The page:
Mr. DeVito is a longtime, outspoken critic of the Citizen. That’s his prerogative. For my part, I’m not exactly brimming with admiration for a public official — and Mr. DeVito is very much a public official — who ducks difficult questions when asked to comment for the record and then engages in gossip and rumor-mongering on the internet. If I’m being restrained, that strikes me as a complete lack of accountability and a disregard for the people he serves. If I’m being completely frank, it strikes me as cowardice.

Given Mr. DeVito’s outspoken nature (when he thinks he’s not speaking in a public forum, that is) I would like to pose some questions for him here. Mr. DeVito, I respectfully ask for you, as a public official, to answer these questions — in writing. I will guarantee up to a full page of space in next week’s edition to print your answers verbatim so that our readers can consider them and form their own opinions.

Mr. DeVito, was a full background check conducted on Ms. Ekberg? Were you aware of Ms. Ekberg’s work in Alachua County? If you were aware of it, was it your belief that Ms. Ekberg’s decision not to mention that position on her resume was not a cause for concern?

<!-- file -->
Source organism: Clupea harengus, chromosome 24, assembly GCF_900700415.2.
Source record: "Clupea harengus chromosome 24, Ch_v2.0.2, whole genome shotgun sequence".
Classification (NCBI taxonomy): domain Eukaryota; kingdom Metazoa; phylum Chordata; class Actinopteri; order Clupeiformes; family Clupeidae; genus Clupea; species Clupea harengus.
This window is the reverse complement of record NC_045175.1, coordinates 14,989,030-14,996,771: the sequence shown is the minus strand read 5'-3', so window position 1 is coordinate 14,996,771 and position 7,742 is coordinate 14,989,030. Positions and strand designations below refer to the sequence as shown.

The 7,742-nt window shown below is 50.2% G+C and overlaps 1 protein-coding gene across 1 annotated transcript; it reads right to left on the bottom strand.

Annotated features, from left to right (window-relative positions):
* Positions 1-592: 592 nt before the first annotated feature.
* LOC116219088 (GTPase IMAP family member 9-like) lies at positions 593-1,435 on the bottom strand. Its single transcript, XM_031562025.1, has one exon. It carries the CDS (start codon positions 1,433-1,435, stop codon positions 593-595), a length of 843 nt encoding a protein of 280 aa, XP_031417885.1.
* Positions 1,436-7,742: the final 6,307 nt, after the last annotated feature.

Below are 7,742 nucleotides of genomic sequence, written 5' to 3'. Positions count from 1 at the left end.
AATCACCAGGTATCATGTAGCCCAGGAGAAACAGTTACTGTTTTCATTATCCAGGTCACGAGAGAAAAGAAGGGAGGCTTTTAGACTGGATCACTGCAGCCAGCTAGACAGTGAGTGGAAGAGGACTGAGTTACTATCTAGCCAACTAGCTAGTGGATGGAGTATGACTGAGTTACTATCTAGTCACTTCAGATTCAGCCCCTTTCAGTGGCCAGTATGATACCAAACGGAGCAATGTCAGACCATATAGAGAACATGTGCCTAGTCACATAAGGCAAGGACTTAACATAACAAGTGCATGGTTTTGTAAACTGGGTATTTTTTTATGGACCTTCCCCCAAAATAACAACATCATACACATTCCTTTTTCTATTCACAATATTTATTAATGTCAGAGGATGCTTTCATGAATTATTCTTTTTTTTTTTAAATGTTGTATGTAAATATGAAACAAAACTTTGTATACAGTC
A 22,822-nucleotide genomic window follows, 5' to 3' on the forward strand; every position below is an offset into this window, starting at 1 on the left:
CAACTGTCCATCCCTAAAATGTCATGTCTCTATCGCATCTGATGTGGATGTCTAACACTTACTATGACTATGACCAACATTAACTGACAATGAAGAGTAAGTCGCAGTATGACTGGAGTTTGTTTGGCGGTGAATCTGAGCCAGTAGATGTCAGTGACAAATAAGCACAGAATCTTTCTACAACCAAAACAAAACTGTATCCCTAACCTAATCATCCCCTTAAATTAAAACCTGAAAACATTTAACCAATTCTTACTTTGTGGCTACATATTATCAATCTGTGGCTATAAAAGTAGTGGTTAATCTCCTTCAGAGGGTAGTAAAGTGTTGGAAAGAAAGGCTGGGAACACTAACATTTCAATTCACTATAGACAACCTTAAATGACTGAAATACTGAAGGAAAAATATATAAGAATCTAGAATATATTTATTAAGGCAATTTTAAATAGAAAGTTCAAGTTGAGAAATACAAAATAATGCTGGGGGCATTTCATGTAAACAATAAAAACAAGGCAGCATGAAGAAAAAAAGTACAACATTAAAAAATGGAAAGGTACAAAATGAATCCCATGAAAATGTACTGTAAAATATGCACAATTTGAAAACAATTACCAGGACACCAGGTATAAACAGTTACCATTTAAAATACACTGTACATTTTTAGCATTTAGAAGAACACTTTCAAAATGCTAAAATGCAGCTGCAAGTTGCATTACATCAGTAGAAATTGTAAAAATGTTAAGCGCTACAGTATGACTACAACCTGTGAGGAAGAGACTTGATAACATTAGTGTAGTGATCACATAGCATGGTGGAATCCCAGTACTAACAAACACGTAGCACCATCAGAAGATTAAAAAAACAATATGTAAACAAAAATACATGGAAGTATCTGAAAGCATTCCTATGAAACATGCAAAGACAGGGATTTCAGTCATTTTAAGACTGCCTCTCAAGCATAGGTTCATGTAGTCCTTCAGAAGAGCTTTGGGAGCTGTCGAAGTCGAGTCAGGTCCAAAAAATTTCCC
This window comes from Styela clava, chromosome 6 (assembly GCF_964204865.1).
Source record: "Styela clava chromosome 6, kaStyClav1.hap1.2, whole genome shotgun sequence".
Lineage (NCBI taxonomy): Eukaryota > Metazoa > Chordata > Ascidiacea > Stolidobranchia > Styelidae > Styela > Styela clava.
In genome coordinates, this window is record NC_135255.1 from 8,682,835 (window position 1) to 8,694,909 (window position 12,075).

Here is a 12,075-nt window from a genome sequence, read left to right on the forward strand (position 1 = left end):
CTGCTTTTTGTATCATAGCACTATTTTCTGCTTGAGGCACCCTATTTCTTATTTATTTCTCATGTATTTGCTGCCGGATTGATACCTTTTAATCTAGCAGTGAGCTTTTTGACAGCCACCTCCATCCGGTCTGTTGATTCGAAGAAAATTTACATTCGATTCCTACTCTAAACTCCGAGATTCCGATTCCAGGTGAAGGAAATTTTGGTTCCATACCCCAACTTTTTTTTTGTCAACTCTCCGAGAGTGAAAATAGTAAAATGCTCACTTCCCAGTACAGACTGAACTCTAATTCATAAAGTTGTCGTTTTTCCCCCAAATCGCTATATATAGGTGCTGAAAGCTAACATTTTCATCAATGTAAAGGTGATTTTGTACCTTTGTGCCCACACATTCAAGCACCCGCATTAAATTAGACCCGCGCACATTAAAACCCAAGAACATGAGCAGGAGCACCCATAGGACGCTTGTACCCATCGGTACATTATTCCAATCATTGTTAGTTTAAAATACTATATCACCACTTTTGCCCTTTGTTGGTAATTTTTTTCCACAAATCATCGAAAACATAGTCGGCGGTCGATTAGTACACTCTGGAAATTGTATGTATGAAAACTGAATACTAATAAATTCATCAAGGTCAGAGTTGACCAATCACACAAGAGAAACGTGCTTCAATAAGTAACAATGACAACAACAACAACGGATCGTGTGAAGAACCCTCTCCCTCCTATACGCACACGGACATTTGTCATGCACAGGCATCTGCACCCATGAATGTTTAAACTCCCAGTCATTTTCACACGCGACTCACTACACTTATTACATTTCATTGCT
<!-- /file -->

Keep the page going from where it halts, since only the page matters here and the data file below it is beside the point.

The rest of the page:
If you weren’t aware of Ms. Ekberg’s work in Alachua County, should the public be concerned that you and the other commissioners apparently did less research into Ms. Ekberg’s background than I did?

Is it more reasonable to postulate that our decision to report on Ms. Ekberg’s background in January 2020 is connected to her decision to pull advertising five months before, or to suggest that the decision to pull the advertising was connected to our reporting on her personal bankruptcies 10 days before that?

Is it more reasonable to insist that we’re hellbent on persecuting Ms. Ekberg in a dispute over advertising, or to wonder if it’s merely coincidence that the aforementioned Independent story spoke so glowingly of Ms. Ekberg so soon after her decision to direct public money to a publication produced by that newspaper?

And finally, Mr. DeVito, I’m frankly on pins and needles waiting to see how you spin an answer to this question: If advertising considerations played any role in our news coverage, whatsoever, why in the world would we ever have reported on Ms. Ekberg’s bankruptcies to begin with, knowing full well that she would soon be in a position to withdraw advertising?

We’ll be eagerly awaiting your written responses, Mr. DeVito.

In the meantime, our reporting will continue.

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Scott Loftis is managing editor for Carroll County Newspapers. His email address is CarrollCountyNews@cox-internet.com